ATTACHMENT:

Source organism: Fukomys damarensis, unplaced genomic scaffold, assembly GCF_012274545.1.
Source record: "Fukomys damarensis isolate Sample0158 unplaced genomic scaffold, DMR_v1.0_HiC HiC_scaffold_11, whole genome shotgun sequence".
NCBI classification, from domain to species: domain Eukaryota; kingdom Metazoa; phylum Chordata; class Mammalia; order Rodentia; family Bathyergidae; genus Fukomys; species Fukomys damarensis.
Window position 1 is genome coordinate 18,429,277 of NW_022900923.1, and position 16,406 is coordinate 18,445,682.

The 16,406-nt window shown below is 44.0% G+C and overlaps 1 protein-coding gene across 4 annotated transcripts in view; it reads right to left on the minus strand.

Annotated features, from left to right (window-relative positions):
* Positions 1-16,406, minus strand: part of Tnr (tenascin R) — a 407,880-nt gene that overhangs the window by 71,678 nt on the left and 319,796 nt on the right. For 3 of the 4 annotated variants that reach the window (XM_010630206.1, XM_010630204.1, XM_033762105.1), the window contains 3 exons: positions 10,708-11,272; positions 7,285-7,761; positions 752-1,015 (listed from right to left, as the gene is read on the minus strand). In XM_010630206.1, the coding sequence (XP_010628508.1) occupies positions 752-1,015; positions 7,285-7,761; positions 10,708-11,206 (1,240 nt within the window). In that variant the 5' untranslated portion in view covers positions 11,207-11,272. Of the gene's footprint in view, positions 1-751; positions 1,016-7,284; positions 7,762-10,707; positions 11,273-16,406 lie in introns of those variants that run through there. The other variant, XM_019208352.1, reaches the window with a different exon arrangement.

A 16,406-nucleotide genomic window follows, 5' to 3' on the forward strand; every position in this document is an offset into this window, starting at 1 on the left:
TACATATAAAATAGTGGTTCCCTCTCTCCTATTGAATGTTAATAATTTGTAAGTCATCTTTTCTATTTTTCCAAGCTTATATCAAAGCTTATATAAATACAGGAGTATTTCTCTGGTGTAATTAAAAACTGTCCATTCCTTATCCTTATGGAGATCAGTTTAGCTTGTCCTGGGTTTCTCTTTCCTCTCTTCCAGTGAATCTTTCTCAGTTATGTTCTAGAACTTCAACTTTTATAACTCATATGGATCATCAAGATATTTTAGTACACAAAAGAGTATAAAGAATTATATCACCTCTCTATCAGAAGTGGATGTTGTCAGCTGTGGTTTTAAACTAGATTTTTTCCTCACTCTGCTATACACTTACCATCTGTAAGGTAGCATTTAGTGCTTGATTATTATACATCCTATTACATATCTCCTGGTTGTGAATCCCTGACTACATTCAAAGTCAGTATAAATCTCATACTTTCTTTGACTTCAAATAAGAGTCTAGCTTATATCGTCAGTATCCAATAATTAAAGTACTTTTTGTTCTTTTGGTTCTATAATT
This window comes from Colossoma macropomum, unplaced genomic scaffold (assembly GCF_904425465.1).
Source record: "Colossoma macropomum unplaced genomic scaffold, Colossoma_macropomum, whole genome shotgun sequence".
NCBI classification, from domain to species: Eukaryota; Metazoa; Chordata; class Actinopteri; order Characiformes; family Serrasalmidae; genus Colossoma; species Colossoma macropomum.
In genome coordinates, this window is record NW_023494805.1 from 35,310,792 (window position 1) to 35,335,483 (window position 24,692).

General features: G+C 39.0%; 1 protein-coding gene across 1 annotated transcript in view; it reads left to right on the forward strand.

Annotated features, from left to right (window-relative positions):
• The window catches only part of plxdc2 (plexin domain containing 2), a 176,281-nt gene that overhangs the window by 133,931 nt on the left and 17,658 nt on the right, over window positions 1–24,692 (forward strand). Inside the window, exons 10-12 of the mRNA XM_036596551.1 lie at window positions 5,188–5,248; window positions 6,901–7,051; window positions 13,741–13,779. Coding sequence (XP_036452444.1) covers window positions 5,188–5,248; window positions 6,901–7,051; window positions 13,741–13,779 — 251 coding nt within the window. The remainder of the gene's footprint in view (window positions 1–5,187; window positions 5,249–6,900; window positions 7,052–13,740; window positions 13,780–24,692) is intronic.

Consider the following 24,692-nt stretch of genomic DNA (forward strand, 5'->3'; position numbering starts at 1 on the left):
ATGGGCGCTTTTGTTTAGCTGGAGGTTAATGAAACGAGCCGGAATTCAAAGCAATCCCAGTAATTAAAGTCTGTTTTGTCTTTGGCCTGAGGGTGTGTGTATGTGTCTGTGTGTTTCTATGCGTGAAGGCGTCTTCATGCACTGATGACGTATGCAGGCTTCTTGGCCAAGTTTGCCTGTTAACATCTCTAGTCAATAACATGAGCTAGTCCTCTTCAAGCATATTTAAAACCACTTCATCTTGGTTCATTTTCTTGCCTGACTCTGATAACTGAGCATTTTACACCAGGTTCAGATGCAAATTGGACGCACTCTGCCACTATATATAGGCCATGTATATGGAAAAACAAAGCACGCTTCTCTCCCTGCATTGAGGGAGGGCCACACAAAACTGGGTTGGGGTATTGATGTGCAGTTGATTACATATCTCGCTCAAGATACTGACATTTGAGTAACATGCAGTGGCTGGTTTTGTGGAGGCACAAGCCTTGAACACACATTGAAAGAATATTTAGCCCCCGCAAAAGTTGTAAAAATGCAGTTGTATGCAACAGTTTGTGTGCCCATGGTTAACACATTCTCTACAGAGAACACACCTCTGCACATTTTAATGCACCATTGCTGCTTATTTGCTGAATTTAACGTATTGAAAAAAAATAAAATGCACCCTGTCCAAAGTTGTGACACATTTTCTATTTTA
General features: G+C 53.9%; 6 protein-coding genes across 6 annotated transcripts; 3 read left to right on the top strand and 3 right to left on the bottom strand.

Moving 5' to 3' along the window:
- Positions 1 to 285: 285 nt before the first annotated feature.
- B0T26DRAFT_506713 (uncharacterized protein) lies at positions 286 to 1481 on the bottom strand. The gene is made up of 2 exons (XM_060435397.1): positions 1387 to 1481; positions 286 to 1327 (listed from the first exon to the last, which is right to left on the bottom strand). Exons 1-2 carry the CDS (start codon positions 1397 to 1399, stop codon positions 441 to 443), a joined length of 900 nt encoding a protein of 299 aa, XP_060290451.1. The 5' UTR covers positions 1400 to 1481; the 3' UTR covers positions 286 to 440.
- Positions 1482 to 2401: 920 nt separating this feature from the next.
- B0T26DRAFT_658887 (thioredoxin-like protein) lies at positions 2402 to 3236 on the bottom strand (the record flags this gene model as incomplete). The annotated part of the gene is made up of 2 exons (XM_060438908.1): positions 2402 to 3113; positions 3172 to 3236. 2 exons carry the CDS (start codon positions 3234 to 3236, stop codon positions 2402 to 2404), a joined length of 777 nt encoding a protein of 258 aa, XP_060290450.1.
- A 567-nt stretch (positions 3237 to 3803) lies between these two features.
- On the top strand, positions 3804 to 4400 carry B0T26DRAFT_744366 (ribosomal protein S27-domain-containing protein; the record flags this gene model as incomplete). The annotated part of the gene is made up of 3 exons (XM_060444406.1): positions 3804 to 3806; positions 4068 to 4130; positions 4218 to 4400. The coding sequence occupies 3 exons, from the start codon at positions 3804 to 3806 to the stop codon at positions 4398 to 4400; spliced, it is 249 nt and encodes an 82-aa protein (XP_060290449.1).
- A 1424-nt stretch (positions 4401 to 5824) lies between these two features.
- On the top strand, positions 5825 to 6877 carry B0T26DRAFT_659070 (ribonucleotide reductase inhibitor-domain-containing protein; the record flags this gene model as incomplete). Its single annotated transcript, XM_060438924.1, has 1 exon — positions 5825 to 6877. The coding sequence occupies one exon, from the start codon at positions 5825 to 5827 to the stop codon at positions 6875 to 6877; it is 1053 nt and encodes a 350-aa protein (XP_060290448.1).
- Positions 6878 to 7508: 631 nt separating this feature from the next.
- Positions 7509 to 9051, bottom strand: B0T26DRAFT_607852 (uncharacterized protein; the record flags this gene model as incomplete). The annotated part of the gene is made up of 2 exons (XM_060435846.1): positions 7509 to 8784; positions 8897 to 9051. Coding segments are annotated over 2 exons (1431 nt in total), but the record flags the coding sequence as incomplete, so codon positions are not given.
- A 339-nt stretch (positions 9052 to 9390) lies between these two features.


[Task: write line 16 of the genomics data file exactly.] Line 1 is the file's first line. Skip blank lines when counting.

• The window catches only part of plxdc2 (plexin domain containing 2), a 176,281-nt gene that overhangs the window by 133,931 nt on the left and 17,658 nt on the right, over window positions 1–24,692 (forward strand). Inside the window, exons 10-12 of the mRNA XM_036596551.1 lie at window positions 5,188–5,248; window positions 6,901–7,051; window positions 13,741–13,779. Coding sequence (XP_036452444.1) covers window positions 5,188–5,248; window positions 6,901–7,051; window positions 13,741–13,779 — 251 coding nt within the window. The remainder of the gene's footprint in view (window positions 1–5,187; window positions 5,249–6,900; window positions 7,052–13,740; window positions 13,780–24,692) is intronic.